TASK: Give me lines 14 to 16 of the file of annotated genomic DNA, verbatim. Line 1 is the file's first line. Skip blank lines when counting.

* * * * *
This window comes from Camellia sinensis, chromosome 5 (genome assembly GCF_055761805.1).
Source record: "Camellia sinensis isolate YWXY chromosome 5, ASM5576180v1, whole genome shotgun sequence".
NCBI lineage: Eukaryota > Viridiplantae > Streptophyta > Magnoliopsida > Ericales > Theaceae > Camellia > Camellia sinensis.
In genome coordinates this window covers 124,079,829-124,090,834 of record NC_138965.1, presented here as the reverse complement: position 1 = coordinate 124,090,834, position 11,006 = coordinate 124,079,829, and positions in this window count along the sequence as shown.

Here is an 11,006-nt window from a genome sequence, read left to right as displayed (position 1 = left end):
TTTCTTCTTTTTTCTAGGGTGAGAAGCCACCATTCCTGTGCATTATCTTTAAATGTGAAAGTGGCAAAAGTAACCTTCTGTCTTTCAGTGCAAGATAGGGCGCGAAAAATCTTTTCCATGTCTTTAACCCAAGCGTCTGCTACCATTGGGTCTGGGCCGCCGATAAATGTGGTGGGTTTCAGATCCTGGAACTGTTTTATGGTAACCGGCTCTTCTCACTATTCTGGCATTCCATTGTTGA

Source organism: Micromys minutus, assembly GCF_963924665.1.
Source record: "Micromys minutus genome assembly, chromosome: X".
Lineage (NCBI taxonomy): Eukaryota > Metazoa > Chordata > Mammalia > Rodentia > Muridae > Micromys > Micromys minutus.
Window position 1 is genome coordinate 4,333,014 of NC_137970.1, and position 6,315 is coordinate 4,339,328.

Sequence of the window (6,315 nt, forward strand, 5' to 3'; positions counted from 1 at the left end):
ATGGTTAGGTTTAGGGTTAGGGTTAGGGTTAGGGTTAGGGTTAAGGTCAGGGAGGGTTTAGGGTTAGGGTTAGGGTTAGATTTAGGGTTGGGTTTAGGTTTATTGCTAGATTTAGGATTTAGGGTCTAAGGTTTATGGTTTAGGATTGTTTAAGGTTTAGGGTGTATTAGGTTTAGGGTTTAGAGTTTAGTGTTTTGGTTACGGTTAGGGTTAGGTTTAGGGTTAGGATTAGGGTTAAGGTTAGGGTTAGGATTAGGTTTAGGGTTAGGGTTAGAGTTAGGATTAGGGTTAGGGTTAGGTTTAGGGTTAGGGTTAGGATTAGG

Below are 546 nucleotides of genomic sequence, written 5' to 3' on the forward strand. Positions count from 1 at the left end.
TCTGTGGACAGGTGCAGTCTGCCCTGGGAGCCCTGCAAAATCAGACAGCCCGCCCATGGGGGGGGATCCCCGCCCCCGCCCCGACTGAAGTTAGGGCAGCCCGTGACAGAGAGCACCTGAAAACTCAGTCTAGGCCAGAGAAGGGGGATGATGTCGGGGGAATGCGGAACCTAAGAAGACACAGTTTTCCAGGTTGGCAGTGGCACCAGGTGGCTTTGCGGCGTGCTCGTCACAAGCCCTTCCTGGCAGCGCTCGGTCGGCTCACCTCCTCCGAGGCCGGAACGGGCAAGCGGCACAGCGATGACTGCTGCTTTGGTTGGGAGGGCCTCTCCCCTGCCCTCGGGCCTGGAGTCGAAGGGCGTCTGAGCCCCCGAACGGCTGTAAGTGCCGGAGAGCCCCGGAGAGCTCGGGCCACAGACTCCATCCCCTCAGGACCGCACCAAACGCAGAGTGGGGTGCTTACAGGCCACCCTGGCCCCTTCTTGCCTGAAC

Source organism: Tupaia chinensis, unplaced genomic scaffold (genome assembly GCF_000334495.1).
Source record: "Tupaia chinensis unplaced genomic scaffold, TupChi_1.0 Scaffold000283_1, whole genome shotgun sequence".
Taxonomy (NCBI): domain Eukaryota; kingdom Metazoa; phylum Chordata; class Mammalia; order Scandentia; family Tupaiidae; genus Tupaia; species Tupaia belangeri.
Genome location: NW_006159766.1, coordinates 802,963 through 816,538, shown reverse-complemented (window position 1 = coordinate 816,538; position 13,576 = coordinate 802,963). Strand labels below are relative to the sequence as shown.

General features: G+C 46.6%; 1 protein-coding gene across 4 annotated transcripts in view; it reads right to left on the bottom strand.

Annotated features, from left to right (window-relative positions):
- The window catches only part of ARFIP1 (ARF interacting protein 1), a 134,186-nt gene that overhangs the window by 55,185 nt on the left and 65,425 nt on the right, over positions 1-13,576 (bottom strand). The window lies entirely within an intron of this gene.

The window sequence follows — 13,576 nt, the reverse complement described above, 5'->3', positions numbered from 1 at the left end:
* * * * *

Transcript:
TCTGTGGACAGGTGCAGTCTGCCCTGGGAGCCCTGCAAAATCAGACAGCCCGCCCATGGGGGGGGATCCCCGCCCCCGCCCCGACTGAAGTTAGGGCAGCCCGTGACAGAGAGCACCTGAAAACTCAGTCTAGGCCAGAGAAGGGGGATGATGTCGGGGGAATGCGGAACCTAAGAAGACACAGTTTTCCAGGTTGGCAGTGGCACCAGGTGGCTTTGCGGCGTGCTCGTCACAAGCCCTTCCTGGCAGCGCTCGGTCGGCTCACCTCCTCCGAGGCCGGAACGGGCAAGCGGCACAGCGATGACTGCTGCTTTGGTTGGGAGGGCCTCTCCCCTGCCCTCGGGCCTGGAGTCGAAGGGCGTCTGAGCCCCCGAACGGCTGTAAGTGCCGGAGAGCCCCGGAGAGCTCGGGCCACAGACTCCATCCCCTCAGGACCGCACCAAACGCAGAGTGGGGTGCTTACAGGCCACCCTGGCCCCTTCTTGCCTGAAC

Source organism: Tupaia chinensis, unplaced genomic scaffold (genome assembly GCF_000334495.1).
Source record: "Tupaia chinensis unplaced genomic scaffold, TupChi_1.0 Scaffold000283_1, whole genome shotgun sequence".